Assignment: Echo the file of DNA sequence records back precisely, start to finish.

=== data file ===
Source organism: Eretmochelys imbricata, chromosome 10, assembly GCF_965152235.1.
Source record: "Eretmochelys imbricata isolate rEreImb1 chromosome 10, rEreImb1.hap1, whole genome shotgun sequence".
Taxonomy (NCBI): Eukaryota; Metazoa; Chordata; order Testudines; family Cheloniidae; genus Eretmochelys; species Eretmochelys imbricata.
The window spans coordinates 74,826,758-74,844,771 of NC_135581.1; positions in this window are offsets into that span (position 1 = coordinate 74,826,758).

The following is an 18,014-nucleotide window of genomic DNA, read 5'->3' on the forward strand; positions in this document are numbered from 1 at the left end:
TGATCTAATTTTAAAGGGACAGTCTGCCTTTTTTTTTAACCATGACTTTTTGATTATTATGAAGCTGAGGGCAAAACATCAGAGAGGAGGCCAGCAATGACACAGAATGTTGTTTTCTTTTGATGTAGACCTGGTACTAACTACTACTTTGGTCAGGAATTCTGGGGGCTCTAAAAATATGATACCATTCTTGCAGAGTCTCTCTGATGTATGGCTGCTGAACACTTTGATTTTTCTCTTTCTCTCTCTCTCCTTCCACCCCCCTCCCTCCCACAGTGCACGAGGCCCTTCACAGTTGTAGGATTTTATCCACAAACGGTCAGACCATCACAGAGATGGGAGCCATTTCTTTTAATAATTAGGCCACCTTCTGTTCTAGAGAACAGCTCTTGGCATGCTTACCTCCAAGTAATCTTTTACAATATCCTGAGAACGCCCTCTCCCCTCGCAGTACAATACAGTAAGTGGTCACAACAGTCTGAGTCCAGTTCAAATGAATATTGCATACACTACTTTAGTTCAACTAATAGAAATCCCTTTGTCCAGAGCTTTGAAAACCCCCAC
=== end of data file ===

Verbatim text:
Source organism: Eretmochelys imbricata, chromosome 10, assembly GCF_965152235.1.
Source record: "Eretmochelys imbricata isolate rEreImb1 chromosome 10, rEreImb1.hap1, whole genome shotgun sequence".
Taxonomy (NCBI): Eukaryota; Metazoa; Chordata; order Testudines; family Cheloniidae; genus Eretmochelys; species Eretmochelys imbricata.
The window spans coordinates 74,826,758-74,844,771 of NC_135581.1; positions in this window are offsets into that span (position 1 = coordinate 74,826,758).

The following is an 18,014-nucleotide window of genomic DNA, read 5'->3' on the forward strand; positions in this document are numbered from 1 at the left end:
TGATCTAATTTTAAAGGGACAGTCTGCCTTTTTTTTTAACCATGACTTTTTGATTATTATGAAGCTGAGGGCAAAACATCAGAGAGGAGGCCAGCAATGACACAGAATGTTGTTTTCTTTTGATGTAGACCTGGTACTAACTACTACTTTGGTCAGGAATTCTGGGGGCTCTAAAAATATGATACCATTCTTGCAGAGTCTCTCTGATGTATGGCTGCTGAACACTTTGATTTTTCTCTTTCTCTCTCTCTCCTTCCACCCCCCTCCCTCCCACAGTGCACGAGGCCCTTCACAGTTGTAGGATTTTATCCACAAACGGTCAGACCATCACAGAGATGGGAGCCATTTCTTTTAATAATTAGGCCACCTTCTGTTCTAGAGAACAGCTCTTGGCATGCTTACCTCCAAGTAATCTTTTACAATATCCTGAGAACGCCCTCTCCCCTCGCAGTACAATACAGTAAGTGGTCACAACAGTCTGAGTCCAGTTCAAATGAATATTGCATACACTACTTTAGTTCAACTAATAGAAATCCCTTTGTCCAGAGCTTTGAAAACCCCCAC